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Local woman awarded for saving a man’s life

Kendall Anderson was with her family visiting a strawberry farm in West Georgia when she noticed a man lying on the ground and screaming.

According to Connie Hensler, executive director of the Central Midwest Georgia American Red Cross, that man is alive today because of the actions Anderson displayed that day.

During Tuesday’s LaGrange City Council meeting, Hensler told the story of how Anderson saved a man’s life with quick thinking and then presented her with the American Red Cross Certificate of Extraordinary Personal Action.

“This certificate is awarded to individuals who step up in an emergency situation to save or sustain a life,” Hensler said. “You do exemplify the mission of the Red Cross to prevent and alleviate human suffering in the face of emergencies.”

She said Anderson ran to the man, assessed the situation and realized he wasn’t breathing. At this point, Anderson began compressions and instructed the man’s wife to blow into the man’s lungs, while she continued compressions.

“They continued that until he began to breathe again,” Hensler said.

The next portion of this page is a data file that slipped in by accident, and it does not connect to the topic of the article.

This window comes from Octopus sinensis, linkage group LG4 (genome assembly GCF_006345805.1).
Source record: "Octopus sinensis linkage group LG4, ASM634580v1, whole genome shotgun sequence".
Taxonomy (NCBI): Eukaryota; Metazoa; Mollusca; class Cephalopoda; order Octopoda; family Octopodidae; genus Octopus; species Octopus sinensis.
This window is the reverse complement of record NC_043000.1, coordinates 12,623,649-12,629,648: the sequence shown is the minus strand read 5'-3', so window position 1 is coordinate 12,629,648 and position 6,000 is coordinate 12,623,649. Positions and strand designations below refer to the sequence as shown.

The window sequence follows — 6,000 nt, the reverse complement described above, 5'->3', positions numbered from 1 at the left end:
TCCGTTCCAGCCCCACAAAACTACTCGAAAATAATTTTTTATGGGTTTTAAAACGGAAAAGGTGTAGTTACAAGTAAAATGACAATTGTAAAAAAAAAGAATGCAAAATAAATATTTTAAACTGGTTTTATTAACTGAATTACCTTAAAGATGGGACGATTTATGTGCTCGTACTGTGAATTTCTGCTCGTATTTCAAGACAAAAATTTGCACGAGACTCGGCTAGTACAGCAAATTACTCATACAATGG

Once the man was breathing, Anderson stopped CRP and stayed with the man and wife until emergency personnel was able to take him to the hospital.

“That man is alive today because of Kendall and what she did,” Hensler said. “We all know that emergencies can happen at any time and really at any place. But regardless of where they occur, they usually have one thing in common, and that’s people standing around staring at the victim, wondering, you know, what do I do? How should I act, who’s going to help? And that’s when someone like Kendall Anderson steps in.”

Anderson received a plaque and was honored by the city council. She also received a standing ovation from the crowd after Hensler shared her story.

Hensler said every eight minutes, Red Cross volunteers help families affected by a disaster in the U.S., similar to the tornadoes most recently in Tennessee. She said the Red Cross is there to help with homeowners who are displaced along with their families to address their needs.

“No two emergencies are alike, but as Red Crossers, we’ve learned to adapt and do some quickly to serve those in need for over 75 years,” Hensler said.

March is Red Cross Month, proclaimed by the U.S. president each year.

“We take this time to honor our volunteers as our heroes and ask others to be heroes too for those in need,” Hensler said. “We thought it was only fitting that during this March, we honor someone else who is very much a true hero. We all know that emergencies can happen at any time and really at any place.”